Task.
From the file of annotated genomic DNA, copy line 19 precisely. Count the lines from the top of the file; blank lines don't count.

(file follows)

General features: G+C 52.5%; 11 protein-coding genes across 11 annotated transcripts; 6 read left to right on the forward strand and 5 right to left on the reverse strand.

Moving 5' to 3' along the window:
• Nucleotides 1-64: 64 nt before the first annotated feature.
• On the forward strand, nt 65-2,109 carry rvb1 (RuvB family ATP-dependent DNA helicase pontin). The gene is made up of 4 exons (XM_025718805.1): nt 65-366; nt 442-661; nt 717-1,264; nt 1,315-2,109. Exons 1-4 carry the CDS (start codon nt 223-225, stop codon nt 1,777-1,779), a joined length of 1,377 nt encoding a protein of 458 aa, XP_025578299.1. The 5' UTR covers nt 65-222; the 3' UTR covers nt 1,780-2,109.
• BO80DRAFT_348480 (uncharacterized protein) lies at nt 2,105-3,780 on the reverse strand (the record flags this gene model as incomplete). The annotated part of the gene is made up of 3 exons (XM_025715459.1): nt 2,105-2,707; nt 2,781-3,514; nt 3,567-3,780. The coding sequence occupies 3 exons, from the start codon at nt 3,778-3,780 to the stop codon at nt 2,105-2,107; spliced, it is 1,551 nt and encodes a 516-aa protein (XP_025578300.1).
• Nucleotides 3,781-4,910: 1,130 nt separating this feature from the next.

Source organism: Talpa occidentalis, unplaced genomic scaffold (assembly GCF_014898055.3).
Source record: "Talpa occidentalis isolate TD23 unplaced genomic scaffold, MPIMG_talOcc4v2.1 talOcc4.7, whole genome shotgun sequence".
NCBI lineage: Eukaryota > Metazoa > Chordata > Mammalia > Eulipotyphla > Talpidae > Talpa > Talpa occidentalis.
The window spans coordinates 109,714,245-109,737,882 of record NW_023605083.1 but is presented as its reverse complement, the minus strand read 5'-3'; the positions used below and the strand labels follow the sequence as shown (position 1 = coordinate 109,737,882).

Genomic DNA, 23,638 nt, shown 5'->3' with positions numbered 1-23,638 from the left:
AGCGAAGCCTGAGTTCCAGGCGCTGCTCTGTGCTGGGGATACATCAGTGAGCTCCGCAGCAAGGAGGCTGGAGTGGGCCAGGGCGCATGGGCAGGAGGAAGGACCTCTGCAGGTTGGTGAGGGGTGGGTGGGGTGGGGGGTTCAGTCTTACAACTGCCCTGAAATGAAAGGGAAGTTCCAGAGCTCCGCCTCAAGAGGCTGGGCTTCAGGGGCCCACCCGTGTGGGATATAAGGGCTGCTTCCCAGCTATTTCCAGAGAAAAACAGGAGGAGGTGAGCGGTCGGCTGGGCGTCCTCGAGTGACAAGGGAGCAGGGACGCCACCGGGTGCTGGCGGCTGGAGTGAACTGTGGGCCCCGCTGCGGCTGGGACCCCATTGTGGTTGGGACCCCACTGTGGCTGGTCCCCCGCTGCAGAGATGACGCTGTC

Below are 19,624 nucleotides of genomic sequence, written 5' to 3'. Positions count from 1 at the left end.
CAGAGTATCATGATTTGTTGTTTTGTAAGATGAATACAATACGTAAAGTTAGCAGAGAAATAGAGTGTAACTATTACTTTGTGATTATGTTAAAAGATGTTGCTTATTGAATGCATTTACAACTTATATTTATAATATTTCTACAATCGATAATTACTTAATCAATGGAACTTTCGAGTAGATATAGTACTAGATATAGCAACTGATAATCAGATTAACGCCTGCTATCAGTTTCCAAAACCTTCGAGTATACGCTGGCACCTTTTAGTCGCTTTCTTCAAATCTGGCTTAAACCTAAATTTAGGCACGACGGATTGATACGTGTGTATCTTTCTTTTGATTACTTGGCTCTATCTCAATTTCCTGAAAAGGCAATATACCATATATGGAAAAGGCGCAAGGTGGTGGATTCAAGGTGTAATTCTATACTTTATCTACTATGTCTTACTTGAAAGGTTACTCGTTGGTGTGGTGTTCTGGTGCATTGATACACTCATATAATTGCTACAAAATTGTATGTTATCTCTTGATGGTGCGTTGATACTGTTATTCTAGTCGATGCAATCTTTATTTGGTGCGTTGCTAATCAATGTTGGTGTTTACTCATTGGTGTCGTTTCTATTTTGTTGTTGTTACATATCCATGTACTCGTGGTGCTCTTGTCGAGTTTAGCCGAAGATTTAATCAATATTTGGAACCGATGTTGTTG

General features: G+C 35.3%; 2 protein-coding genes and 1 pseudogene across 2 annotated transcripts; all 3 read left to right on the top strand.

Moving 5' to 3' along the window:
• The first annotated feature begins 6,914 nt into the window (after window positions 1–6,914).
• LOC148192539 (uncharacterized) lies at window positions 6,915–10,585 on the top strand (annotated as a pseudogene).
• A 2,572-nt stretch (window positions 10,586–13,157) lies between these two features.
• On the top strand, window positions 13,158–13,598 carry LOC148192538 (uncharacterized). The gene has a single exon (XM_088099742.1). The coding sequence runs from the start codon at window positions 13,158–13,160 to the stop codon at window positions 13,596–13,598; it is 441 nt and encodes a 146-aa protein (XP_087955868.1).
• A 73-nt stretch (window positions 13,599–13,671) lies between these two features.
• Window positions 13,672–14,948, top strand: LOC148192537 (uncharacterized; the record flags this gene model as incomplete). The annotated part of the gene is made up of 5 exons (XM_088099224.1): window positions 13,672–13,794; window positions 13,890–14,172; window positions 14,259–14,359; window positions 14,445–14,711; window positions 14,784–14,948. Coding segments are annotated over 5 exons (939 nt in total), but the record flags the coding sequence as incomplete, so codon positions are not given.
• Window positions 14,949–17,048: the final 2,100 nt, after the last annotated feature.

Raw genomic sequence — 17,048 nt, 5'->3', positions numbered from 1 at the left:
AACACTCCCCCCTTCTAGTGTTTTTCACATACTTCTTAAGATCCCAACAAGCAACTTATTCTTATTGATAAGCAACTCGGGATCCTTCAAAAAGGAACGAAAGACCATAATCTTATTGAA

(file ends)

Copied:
• A 2,572-nt stretch (window positions 10,586–13,157) lies between these two features.